Algal Cup Reefs
The highest portion of the cup reef is a protruding overhanging lip which extends into either the high subtidal zone of the intertidal zone. It is the most actively growing zone and builds both laterally and vertically. This peripheral lip may extend completely around the central depression or may only be found on one side. If restricted to the one side, it is usually the seaward one. The lip varies from a well defined rim 15-100 cm in width on the nearshore reefs to an indefinite ledge on the offshore reefs. The latter type of lip slopes downward and inward to merge with the central depression. The actively growing lip is composed of vermetid gastropods, red coralline algae, hydrozoan and foraminifera. It is often bored and drilled by echinoderms and bivalves. The actions of these burrowing and boring organisms, together with hydraulic mining, often causes areas of the lip to weaken and blocks to collapse and drop to the bottom. This leaves gaps or irregularities in the lips of many "boilers".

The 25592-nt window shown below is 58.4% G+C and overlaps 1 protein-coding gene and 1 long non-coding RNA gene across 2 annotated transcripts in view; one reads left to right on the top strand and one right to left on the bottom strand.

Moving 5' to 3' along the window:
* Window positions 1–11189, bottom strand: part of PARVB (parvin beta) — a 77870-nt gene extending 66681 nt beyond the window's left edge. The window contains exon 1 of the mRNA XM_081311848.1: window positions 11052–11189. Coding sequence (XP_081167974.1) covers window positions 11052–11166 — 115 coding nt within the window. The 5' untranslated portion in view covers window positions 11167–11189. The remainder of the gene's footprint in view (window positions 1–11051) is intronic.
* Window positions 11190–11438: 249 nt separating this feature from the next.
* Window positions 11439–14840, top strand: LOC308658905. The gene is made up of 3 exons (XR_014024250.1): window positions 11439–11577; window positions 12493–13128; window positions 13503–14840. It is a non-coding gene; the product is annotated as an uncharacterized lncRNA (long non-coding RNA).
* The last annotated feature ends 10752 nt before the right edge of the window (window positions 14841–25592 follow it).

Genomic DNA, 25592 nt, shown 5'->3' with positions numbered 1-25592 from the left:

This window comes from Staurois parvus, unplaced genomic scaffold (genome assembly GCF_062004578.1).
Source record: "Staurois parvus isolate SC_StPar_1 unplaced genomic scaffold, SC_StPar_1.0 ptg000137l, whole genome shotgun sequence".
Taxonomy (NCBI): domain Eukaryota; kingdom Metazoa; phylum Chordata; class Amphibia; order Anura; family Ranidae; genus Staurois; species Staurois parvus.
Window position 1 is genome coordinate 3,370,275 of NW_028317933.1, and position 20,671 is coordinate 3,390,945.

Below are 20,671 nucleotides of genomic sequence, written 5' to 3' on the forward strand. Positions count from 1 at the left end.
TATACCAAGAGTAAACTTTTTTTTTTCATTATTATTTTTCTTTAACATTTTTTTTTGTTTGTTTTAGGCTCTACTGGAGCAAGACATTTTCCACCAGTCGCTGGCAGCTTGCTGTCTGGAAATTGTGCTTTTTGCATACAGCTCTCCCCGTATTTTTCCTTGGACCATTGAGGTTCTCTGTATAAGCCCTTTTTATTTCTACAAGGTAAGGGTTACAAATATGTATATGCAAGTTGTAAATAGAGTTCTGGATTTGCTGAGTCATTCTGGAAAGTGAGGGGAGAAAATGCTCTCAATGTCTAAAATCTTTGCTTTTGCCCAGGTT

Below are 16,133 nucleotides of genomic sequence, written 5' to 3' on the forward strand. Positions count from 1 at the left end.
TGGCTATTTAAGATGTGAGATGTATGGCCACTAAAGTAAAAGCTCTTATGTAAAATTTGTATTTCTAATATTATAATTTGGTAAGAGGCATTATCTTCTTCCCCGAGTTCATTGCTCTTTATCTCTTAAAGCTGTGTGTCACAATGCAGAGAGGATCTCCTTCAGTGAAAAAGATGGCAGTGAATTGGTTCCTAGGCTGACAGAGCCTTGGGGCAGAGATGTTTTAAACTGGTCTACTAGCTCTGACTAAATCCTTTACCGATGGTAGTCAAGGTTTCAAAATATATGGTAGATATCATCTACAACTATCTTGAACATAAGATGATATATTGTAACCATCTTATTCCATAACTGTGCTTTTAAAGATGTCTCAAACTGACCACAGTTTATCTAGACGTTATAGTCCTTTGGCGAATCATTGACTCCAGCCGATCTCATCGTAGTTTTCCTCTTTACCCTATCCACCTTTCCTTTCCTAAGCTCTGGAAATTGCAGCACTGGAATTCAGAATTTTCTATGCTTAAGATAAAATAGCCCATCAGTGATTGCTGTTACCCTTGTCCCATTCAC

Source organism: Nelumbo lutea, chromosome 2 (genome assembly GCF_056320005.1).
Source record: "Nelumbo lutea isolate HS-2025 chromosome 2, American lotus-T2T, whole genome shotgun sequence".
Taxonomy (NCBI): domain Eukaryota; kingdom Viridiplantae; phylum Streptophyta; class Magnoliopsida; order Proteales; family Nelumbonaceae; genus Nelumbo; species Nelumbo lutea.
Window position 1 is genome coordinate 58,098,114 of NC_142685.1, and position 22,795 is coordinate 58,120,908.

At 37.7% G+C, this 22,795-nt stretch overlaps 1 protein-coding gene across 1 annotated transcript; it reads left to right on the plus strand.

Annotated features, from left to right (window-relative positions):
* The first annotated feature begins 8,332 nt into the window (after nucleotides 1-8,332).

Here we can see a view of the South Shore "Boilers" These cup reefs occur close to the shore at Warwick Long Beach, they occur from a few meters from shore to a thousand meters from shore, but can be easily be reached by swimming from the beach.